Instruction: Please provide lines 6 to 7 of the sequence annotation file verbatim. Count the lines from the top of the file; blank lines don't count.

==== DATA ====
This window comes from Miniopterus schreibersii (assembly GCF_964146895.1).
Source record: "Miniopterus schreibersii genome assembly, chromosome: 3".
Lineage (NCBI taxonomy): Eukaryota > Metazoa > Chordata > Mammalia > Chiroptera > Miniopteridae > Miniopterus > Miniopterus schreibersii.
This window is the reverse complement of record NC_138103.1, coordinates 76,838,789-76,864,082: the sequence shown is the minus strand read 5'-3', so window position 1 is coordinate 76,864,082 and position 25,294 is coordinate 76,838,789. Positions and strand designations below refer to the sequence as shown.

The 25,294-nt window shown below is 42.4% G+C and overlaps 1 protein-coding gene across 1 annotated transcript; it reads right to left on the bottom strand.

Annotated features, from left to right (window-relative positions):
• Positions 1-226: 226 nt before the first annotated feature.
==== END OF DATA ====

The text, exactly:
Annotated features, from left to right (window-relative positions):
• Positions 1-226: 226 nt before the first annotated feature.